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Permanent link (DOI): https://doi.org/10.7939/R3RB6WC8Z

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Geothermics of the Phanerozoic strata of Saskatchewan Open Access

Descriptions

Other title
Subject/Keyword
geothermics
Saskatchewan
heat flow
quality control
geothermal gradient
Type of item
Thesis
Degree grantor
University of Alberta
Author or creator
Lengyel, Tibor
Supervisor and department
dr. Ben Rostron, Department of Earth and Atmospheric Sciences
Examining committee member and department
dr. Ben Rostron, Department of Earth and Atmospheric Sciences
dr. Inga Moeck, Department of Earth and Atmospheric Sciences
dr. Carl Mendoza, Department of Earth and Atmospheric Sciences
Department
Department of Earth and Atmospheric Sciences
Specialization

Date accepted
2013-06-04T13:22:15Z
Graduation date
2013-11
Degree
Master of Science
Degree level
Master's
Abstract
New data and revised processing methods yielded a revised understanding of the geothermics of the Phanerozoic strata in Saskatchewan. Temperatures increase with depth from 5 °C at 100 m to 120 °C at 3200 m. Average integral geothermal gradients range between 25 and 30 °C•km-1. Geothermal gradients are higher than average between the Cypress Hills and Swift Current; in the Weyburn-Estevan area; and at Yorkton. Anomalously cold areas are present near the Alberta border and at Saskatoon. Hot anomalies are present due to excess basement heat generation, the insulating effect of low thermal conductivity shale packages, and topographic effects. Colder than average areas coincide with areas of low heat flow. No extremely high geothermal gradients (>50 °C•km-1) or significant vertical heat flow differences (>10 mW•m-2) exist along the outcrop edge, therefore heat conduction is considered the main heat transfer method in the basin.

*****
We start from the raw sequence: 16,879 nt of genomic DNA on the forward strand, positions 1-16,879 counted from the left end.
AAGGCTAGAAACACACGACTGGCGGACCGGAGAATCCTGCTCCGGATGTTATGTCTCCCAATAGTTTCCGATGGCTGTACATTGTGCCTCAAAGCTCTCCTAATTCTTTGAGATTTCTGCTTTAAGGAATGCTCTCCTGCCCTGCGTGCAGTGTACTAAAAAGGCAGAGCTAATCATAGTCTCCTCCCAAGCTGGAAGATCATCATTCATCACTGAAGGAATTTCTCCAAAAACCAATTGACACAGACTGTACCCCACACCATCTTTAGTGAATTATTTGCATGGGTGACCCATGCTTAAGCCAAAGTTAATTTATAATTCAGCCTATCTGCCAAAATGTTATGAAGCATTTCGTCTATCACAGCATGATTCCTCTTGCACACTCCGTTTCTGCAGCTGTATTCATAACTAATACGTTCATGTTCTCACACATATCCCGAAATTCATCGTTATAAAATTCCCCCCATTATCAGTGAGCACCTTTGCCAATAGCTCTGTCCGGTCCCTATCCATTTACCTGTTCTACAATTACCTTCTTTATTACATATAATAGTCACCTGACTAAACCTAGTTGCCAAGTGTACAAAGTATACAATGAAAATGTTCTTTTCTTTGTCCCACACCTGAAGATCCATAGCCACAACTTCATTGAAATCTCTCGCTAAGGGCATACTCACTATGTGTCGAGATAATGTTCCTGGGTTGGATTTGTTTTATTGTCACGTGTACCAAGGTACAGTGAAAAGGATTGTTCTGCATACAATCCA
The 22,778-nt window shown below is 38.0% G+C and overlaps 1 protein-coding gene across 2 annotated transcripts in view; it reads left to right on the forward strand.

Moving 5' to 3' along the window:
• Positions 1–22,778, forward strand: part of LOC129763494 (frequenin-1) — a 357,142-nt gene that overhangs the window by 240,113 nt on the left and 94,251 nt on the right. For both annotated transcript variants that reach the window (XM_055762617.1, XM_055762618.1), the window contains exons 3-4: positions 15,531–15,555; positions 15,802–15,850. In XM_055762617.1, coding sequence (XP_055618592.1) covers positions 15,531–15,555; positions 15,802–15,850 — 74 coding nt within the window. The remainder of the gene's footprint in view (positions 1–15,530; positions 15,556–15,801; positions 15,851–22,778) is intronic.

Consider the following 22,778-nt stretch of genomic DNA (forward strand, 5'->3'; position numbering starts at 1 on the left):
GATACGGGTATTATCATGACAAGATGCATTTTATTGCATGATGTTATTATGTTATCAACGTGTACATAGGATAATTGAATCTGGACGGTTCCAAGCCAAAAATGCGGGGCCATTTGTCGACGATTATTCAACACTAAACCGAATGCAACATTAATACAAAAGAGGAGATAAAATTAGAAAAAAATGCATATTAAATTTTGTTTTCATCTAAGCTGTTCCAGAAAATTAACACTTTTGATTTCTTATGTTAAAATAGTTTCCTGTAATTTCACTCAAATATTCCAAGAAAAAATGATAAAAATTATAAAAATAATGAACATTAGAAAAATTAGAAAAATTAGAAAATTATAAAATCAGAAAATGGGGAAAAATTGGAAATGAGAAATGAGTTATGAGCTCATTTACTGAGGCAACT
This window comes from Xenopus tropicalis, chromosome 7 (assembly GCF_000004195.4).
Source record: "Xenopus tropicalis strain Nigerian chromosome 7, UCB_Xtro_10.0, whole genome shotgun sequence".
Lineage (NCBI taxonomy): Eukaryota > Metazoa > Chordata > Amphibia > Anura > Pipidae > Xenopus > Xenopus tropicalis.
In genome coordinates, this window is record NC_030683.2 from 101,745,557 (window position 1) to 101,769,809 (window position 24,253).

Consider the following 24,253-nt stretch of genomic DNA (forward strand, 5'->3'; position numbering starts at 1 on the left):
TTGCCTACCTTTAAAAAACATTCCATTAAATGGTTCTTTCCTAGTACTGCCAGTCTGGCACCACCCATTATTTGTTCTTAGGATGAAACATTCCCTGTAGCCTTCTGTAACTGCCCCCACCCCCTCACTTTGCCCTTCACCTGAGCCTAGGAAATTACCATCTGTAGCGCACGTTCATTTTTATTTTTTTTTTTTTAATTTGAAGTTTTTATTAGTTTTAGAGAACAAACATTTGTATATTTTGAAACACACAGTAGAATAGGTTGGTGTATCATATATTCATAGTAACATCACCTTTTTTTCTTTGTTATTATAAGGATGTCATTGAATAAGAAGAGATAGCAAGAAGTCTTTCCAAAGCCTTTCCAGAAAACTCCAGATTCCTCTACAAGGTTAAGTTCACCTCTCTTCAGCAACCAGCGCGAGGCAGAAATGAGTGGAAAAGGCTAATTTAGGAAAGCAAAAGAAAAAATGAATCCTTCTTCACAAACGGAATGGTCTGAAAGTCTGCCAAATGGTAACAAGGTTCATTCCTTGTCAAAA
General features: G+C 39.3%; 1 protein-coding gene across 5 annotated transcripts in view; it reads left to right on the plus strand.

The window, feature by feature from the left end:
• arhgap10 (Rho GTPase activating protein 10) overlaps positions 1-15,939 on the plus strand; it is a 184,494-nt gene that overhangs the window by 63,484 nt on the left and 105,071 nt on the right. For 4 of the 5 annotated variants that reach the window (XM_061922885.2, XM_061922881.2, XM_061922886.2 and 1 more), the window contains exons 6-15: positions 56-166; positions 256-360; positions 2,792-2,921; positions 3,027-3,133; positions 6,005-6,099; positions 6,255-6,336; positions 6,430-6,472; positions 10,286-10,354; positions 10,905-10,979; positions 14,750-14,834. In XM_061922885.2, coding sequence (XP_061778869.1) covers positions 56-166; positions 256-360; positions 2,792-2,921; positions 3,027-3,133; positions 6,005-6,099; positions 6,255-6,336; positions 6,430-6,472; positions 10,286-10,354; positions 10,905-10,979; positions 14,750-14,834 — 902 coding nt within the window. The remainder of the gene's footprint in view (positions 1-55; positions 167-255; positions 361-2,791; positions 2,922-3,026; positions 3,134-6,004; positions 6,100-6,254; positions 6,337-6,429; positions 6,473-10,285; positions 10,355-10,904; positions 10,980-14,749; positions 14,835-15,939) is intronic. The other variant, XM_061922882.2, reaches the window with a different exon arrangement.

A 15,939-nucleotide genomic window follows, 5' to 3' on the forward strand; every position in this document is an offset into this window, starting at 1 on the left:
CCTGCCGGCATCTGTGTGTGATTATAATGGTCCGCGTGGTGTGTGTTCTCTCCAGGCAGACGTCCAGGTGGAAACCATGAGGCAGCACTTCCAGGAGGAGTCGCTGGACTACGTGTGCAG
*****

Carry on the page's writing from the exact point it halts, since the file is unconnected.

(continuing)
Language
English
DOI
doi:10.7939/R3RB6WC8Z
Rights
Permission is hereby granted to the University of Alberta Libraries to reproduce single copies of this thesis and to lend or sell such copies for private, scholarly or scientific research purposes only. Where the thesis is converted to, or otherwise made available in digital form, the University of Alberta will advise potential users of the thesis of these terms. The author reserves all other publication and other rights in association with the copyright in the thesis and, except as herein before provided, neither the thesis nor any substantial portion thereof may be printed or otherwise reproduced in any material form whatsoever without the author's prior written permission.
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